I remember the day when I felt like we were beginning to get it right–what may seem like a typical youth service project turned out to be another catalyst for understanding what it means to lead teenagers to Christ causes regularly.
A group of kids from our middle school ministry had committed to help a little community in Orlando clean up and plant a garden. Part of our assignment for the morning was to remove old concrete from the bottoms of fence posts. In order to do this, we would need some strong guys to safely swing a sledgehammer.
Since none of my middle schoolers weighed over 100 pounds yet we had to take turns swinging. They took 3 or 4 swings each, rotating between each other, working the concrete loose from the posts. When the smallest of the kids stepped up I wondered if he could lift the sledgehammer? He proved that he was stronger and smarter than he looked as he found a groove where he was able to swing (and hit) the concrete off of the post repeatedly. I started recording a video on my phone. I was amazed and then excited to capture his verbal response mid-swing.
Sledge hammer over his head, he yelled, “I FEEL SO ALIVE!!!!!!!”
I realized that he felt alive when what was happening in his heart connected with his hands.
I was seeing the incarnation.
“Christ in him” was coming out of him.
I wanted to see more of that.
But I felt like we hadn’t done the best job of leveraging the gifts and passions of the kids in the seats. They liked mission trips. But they liked swinging a sledgehammer on a Saturday afternoon just as much.
I wanted our kids to be able to use their personal influence, passions, and gifts in ministry to others. But how do we do it like we mean it?
Plan a mission trip.
Choose a month. June, July, or August
Choose a location and plan the logistics.
Repeat, every year.
It’s not wrong. And it’s not altogether right.
Spiritual formation is ongoing, it’s a journey inward and a journey outward that happens at the same time. I feel like keeping this in view is the secret to WHOLE youth ministry.
Wholeness is real. Wholeness is radical. Whole is something every youth ministry can be.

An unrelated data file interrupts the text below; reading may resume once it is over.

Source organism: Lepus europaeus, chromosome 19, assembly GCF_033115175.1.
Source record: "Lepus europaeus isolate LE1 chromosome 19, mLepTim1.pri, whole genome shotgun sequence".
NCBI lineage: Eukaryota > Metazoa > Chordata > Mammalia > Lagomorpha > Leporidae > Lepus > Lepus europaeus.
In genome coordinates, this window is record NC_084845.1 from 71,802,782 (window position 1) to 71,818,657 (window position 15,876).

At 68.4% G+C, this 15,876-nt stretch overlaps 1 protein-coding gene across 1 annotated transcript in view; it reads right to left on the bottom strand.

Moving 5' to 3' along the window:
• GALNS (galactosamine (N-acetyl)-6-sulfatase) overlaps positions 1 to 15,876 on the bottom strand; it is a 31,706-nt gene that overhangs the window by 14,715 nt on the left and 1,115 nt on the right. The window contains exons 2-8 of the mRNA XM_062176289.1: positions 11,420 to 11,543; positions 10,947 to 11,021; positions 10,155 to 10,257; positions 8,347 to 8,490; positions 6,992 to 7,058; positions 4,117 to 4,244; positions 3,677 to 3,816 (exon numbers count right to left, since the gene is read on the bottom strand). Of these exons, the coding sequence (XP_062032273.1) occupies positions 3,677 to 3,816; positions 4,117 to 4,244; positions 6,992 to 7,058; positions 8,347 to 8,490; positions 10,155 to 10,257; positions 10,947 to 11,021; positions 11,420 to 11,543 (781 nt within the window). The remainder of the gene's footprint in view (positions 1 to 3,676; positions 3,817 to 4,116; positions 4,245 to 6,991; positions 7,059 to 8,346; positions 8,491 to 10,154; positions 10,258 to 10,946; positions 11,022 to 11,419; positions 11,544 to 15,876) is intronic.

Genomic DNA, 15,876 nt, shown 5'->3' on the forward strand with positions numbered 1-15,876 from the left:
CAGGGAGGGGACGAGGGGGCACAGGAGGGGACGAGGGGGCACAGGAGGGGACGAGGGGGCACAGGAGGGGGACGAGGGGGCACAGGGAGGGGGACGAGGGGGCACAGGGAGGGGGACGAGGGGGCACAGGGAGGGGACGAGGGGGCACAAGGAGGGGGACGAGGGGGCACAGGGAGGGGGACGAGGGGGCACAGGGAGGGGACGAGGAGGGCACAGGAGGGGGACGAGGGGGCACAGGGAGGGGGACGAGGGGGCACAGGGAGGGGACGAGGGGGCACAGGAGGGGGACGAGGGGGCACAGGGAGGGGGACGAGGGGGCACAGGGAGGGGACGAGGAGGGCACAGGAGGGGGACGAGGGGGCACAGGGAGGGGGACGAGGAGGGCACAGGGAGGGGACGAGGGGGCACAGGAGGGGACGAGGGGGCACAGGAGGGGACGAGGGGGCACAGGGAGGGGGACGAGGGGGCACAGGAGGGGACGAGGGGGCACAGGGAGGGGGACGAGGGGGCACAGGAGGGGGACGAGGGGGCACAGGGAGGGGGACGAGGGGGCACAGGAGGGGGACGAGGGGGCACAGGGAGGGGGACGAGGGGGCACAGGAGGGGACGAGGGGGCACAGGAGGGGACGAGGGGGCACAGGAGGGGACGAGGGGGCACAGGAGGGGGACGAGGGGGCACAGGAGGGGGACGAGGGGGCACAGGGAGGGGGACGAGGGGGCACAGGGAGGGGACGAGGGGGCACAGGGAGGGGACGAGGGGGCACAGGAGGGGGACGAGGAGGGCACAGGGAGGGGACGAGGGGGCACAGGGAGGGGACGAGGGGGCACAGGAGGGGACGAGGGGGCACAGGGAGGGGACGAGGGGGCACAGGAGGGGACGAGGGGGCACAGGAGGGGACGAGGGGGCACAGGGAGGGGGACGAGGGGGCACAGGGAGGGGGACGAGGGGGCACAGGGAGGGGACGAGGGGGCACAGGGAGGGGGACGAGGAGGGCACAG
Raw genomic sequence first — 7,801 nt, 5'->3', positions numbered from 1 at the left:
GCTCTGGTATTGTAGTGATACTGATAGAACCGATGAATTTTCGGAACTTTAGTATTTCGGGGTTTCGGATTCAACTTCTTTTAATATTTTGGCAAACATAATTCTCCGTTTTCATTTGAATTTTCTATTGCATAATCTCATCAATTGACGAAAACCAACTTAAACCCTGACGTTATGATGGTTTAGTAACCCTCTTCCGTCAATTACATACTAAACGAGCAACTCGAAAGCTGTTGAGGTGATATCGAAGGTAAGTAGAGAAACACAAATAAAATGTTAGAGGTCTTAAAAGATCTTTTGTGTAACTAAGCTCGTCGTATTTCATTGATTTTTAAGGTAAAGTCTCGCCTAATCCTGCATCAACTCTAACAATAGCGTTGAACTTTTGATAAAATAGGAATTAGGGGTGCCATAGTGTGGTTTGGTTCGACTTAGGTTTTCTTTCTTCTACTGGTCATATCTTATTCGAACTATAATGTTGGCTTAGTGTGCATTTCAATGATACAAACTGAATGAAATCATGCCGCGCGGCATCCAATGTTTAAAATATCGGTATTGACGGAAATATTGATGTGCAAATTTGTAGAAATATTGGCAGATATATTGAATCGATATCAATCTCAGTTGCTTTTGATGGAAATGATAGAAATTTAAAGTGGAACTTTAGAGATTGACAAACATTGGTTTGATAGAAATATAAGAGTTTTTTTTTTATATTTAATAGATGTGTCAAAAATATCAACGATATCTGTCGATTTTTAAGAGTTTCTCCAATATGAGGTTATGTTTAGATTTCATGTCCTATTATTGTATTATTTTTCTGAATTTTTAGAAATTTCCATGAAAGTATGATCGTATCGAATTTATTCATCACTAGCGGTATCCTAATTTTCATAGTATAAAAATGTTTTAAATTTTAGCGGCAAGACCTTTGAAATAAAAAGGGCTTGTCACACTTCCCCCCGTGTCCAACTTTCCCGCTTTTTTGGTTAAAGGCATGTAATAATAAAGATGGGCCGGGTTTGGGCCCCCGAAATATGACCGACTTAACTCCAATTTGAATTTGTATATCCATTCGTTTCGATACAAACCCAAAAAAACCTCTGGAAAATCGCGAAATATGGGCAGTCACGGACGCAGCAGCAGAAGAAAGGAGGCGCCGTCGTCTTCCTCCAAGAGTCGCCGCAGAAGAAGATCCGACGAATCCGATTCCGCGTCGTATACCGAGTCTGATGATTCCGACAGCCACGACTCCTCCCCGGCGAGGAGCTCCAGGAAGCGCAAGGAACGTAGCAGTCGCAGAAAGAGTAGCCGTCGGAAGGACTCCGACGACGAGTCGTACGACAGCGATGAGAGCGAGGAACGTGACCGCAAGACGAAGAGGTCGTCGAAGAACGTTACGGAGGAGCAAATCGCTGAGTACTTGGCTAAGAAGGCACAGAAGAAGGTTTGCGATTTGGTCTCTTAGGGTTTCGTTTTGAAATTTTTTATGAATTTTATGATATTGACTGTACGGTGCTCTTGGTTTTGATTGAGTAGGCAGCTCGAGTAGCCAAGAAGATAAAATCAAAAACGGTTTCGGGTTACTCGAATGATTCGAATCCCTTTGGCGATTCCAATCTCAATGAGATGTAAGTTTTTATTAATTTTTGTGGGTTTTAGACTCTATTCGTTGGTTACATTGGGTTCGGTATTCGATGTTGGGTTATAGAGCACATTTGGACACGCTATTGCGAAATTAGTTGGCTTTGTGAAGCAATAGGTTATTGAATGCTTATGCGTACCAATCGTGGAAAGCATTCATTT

We won’t be able to lead teenagers to participating in Christ causes by isolating their spiritual formation experiences to retreats and their opportunities to serve to one week during the summer months. Lifelong habits are formed over time. If they weren’t they wouldn’t be called lifelong, they’d be called something else.
I was learning that if our youth ministry limited activities that deeply formed faith that we would struggle to find activities that formed servanthearted hope that can reach into the future and outlast their proms and graduations.
I had to recover spiritual formation in our ministry to teenagers.
What can you do to make recover spiritual formation in your youth ministry?
1- Look at what you are doing and ask, “Is this event, program, study, thing…fostering practices that builds relationships? If it’s not, then it probably doesn’t need to be done.
Discipleship is always relational. And it’s connected to how we treat others. There’s no better way to learn how to follow Jesus and care about what Jesus cares about than in a small group who cares about you–just as you are. It gives us a place to practice the love that we are discovering as we study about God and get to know God better.
2- Look at your future plans and ask, “Where are we making space for prayer, spiritual direction, and honest question asking?” If you aren’t seeing space, then it may be time to make some.
Making space for prayer (even if it’s wild prayers written on dodgeballs or prayers whispered over balloons released in the yard) is making space for lives to move deeper in communion with Jesus. As that communication deepens so does our capacity and imagination for activism. Just like teenagers who start dressing alike when they become closer friends. Teenagers start caring about things that Jesus cares about when they get closer to God.
3- Have a conversation with your team, friends, church leaders about your desires to ground serving others in spiritually forming activities more often.
Say the stuff that’s important to you–to each other. It won’t make you weird. I promise. It will make you courageous. Talk about how you keep the all nighters, the gross games, and the fun while making room for conversations that fuel faith and wonder while still leaving room for doubt and struggle. Get in a room with small group leaders and imagine the changes you could make to connect teenagers even more with the passion of Christ. Implement something you talk about. Don’t be afraid. You can’t mess this up because you’re on the same journey your kids are on. You’re moving deeper inward and further outward as you serve at the same time and there’s plenty of grace in both places. So, get to it.